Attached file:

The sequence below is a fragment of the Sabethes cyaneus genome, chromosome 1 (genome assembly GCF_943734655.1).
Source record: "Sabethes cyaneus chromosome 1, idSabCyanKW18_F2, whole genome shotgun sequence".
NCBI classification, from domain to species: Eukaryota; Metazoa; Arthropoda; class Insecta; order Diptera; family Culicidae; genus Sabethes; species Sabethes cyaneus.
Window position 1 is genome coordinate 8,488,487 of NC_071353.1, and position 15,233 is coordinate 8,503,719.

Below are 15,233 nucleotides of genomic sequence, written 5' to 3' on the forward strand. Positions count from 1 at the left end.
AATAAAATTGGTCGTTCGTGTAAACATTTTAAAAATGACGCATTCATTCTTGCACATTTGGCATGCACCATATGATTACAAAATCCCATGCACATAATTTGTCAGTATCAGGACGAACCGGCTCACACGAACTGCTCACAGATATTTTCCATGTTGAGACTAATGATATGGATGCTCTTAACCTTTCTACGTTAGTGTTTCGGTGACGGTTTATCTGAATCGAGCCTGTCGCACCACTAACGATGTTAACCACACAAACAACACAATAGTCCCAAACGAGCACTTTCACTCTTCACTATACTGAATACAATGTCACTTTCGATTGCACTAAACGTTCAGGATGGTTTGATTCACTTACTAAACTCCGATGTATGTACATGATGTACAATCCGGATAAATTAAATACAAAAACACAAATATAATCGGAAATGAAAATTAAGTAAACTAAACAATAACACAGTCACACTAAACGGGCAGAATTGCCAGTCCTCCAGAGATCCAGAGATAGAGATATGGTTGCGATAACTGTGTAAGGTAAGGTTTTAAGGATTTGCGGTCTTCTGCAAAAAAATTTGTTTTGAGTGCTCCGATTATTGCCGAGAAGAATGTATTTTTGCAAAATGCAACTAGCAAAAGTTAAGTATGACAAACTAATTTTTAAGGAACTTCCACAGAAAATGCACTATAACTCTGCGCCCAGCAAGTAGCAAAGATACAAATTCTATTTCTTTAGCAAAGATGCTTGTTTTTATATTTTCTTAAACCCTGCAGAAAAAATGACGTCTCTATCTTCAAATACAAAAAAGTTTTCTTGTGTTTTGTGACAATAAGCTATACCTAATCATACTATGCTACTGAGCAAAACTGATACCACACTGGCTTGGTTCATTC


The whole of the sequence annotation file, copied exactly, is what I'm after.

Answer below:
The sequence below is a fragment of the Sabethes cyaneus genome, chromosome 1 (genome assembly GCF_943734655.1).
Source record: "Sabethes cyaneus chromosome 1, idSabCyanKW18_F2, whole genome shotgun sequence".
NCBI classification, from domain to species: Eukaryota; Metazoa; Arthropoda; class Insecta; order Diptera; family Culicidae; genus Sabethes; species Sabethes cyaneus.
Window position 1 is genome coordinate 8,488,487 of NC_071353.1, and position 15,233 is coordinate 8,503,719.

Below are 15,233 nucleotides of genomic sequence, written 5' to 3' on the forward strand. Positions count from 1 at the left end.
AATAAAATTGGTCGTTCGTGTAAACATTTTAAAAATGACGCATTCATTCTTGCACATTTGGCATGCACCATATGATTACAAAATCCCATGCACATAATTTGTCAGTATCAGGACGAACCGGCTCACACGAACTGCTCACAGATATTTTCCATGTTGAGACTAATGATATGGATGCTCTTAACCTTTCTACGTTAGTGTTTCGGTGACGGTTTATCTGAATCGAGCCTGTCGCACCACTAACGATGTTAACCACACAAACAACACAATAGTCCCAAACGAGCACTTTCACTCTTCACTATACTGAATACAATGTCACTTTCGATTGCACTAAACGTTCAGGATGGTTTGATTCACTTACTAAACTCCGATGTATGTACATGATGTACAATCCGGATAAATTAAATACAAAAACACAAATATAATCGGAAATGAAAATTAAGTAAACTAAACAATAACACAGTCACACTAAACGGGCAGAATTGCCAGTCCTCCAGAGATCCAGAGATAGAGATATGGTTGCGATAACTGTGTAAGGTAAGGTTTTAAGGATTTGCGGTCTTCTGCAAAAAAATTTGTTTTGAGTGCTCCGATTATTGCCGAGAAGAATGTATTTTTGCAAAATGCAACTAGCAAAAGTTAAGTATGACAAACTAATTTTTAAGGAACTTCCACAGAAAATGCACTATAACTCTGCGCCCAGCAAGTAGCAAAGATACAAATTCTATTTCTTTAGCAAAGATGCTTGTTTTTATATTTTCTTAAACCCTGCAGAAAAAATGACGTCTCTATCTTCAAATACAAAAAAGTTTTCTTGTGTTTTGTGACAATAAGCTATACCTAATCATACTATGCTACTGAGCAAAACTGATACCACACTGGCTTGGTTCATTC